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DERRICK Z. JACKSON

Mass. court cuts through the homophobia

IT IS HARD to imagine a better welcome for gay and lesbian couples than the words of Chief Justice Margaret Marshall of the Massachusetts Supreme Judicial Court. In yesterday's 4-3 decision that ruled gay and lesbian marriages to be legal, Marshall wrote that the Massachusetts Constitution "forbids the creation of second-class citizens."

That is really what this is all about. Massachusetts became the first state in the nation to finally cut through the homophobia -- not halfway and third-class (domestic partner benefits) and not three-quarters of the way and second-class (civil unions) but almost all the way to the first-class recognition of marriage.

The word "almost" is critical because the issue is hardly over. While the court declared gay marriage legal, it left the final codification up to the Legislature, which must come up with a law consistent with the decision in 180 days. Leaving it up to the politicians is sure to be a circus of cultural contortions, locally and nationally.

Our last two presidents were good examples. Democratic President Clinton courted the gay vote, then signed the Defense of Marriage Act, which allows states to refuse to recognize gay and lesbian marriages performed in other states. White House spokesman Mike McCurry said in 1996 that Clinton was against same-sex marriage because "he believes this is a time when we need to do things to strengthen the American family." We will not digress about how Clinton "strengthened" his family.

President Bush, who represents a Republican Party that promotes gay individuals here and there but who rejected a meeting with the Log Cabin Republicans during the 2000 campaign, is currently having White House lawyers investigate whether marriage can be legally defined as being only between a man and a woman.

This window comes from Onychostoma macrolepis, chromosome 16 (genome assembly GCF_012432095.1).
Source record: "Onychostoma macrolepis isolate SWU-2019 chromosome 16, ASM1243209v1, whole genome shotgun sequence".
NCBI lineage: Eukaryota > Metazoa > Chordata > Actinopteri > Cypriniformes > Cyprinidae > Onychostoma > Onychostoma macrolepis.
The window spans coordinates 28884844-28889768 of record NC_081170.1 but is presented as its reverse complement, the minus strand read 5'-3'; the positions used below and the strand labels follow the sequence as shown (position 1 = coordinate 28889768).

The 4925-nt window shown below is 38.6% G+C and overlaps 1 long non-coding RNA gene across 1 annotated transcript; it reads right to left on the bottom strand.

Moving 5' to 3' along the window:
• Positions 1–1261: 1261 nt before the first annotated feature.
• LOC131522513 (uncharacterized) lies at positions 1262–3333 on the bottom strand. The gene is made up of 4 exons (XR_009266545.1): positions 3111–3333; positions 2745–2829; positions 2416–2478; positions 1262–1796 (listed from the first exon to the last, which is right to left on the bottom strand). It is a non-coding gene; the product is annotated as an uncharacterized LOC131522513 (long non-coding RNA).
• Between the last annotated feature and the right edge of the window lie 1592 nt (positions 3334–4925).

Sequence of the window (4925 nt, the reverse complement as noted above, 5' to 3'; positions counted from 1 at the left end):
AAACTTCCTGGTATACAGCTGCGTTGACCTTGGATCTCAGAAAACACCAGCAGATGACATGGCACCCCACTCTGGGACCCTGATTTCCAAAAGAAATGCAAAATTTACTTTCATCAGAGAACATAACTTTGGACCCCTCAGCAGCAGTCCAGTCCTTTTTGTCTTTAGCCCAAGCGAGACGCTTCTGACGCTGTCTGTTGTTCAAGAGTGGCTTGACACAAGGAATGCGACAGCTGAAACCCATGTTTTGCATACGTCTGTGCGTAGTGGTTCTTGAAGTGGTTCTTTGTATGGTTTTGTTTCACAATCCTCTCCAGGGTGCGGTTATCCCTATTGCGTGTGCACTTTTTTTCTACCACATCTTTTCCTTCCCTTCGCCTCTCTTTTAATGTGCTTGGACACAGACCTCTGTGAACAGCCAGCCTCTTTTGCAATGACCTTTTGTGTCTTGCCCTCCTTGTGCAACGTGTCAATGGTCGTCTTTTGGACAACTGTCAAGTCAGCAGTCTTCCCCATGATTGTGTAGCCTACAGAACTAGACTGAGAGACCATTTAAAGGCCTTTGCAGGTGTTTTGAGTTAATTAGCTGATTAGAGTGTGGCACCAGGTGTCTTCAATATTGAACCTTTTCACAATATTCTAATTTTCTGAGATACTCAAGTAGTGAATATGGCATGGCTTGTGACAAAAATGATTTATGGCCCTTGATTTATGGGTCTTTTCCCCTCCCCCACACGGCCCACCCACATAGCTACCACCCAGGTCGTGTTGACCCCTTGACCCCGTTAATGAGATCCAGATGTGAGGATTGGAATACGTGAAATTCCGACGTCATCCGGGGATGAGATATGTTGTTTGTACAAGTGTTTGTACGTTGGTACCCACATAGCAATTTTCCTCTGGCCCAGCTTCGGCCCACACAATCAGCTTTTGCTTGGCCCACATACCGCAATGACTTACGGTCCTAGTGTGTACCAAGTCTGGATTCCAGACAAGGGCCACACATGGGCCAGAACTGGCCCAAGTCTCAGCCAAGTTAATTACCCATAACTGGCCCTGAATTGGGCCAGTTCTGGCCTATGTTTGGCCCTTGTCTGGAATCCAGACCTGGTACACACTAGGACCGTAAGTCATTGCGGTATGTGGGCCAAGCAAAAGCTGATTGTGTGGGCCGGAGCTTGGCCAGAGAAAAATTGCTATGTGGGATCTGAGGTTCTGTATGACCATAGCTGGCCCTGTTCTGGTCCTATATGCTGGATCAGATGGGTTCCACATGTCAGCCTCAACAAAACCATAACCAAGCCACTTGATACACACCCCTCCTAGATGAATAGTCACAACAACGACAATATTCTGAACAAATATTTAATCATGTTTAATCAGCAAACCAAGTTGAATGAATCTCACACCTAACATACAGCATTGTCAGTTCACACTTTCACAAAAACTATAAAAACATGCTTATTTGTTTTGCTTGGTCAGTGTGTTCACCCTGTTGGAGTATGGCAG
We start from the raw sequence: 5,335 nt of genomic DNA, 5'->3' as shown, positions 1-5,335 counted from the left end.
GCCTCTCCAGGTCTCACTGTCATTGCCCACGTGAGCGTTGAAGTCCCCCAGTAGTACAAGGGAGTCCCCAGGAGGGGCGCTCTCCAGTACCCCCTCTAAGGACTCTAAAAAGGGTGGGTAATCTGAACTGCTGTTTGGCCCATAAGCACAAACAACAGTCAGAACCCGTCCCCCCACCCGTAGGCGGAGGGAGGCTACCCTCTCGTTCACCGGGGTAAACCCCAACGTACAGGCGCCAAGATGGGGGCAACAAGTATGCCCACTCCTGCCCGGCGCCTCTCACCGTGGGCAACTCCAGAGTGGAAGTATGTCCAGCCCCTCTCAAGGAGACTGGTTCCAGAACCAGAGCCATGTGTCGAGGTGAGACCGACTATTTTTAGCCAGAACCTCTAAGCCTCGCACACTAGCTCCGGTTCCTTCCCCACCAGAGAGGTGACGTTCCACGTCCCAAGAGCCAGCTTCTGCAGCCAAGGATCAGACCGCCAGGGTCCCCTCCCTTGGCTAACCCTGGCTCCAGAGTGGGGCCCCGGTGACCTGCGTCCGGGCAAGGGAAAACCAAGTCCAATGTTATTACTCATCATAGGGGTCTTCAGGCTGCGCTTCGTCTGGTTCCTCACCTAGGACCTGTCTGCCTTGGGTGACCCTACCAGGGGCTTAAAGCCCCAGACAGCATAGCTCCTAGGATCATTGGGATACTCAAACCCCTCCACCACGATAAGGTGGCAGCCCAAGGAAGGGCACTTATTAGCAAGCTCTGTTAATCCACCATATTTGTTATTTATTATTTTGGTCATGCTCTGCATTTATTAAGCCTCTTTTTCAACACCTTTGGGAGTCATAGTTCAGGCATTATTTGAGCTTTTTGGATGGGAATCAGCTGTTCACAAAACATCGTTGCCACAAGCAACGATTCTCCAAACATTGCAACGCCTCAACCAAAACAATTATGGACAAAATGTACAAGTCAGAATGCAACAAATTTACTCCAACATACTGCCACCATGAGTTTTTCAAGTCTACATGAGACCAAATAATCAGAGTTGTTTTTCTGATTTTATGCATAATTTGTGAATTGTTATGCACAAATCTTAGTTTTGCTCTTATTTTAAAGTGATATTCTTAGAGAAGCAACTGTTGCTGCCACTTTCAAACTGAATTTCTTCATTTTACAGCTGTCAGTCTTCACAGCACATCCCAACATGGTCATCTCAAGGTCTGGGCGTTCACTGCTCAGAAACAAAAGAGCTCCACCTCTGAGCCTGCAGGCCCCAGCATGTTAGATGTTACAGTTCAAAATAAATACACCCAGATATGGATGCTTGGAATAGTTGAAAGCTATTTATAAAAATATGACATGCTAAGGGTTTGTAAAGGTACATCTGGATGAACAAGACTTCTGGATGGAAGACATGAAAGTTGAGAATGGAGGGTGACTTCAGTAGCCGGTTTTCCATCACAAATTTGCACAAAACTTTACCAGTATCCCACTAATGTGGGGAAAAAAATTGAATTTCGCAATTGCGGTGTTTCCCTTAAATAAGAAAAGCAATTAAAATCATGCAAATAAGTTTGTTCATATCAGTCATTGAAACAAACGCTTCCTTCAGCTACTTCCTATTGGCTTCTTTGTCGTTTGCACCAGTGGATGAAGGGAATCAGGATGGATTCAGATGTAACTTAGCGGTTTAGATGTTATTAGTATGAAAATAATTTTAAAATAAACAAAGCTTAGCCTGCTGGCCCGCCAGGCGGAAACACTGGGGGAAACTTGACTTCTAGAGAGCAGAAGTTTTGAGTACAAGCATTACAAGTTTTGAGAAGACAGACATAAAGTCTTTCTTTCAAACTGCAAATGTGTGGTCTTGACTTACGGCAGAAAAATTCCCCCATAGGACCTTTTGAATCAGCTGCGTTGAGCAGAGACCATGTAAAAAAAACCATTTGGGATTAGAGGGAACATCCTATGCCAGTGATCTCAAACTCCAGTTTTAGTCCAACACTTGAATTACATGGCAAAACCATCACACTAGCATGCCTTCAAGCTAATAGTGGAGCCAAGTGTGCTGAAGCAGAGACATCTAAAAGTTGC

Asked for his views on homosexuality at a July press conference, Bush took a Christian sideswipe at gay and lesbian people by beginning his answer with, "I am mindful that we're all sinners." He went on to say, "That does mean that somebody like me needs to compromise on such an issue as marriage. . . . I believe in the sanctity of marriage. I believe a marriage is between a man and a woman."

The Massachusetts State House has not been much better as it tosses and turns over this topic. Senate President Robert Travaglini has proposed the three-fourths method of pushing for civil unions. But Governor Romney promised to fight to keep gay and lesbian couples back in his second-class compartment.

"Marriage is an institution between a man and a woman," Romney said. "I will support an amendment to the Massachusetts Constitution that makes that expressly clear. Of course, we must provide basic civil rights and appropriate benefits to nontraditional couples, but marriage is a special institution that should be reserved for a man and a woman."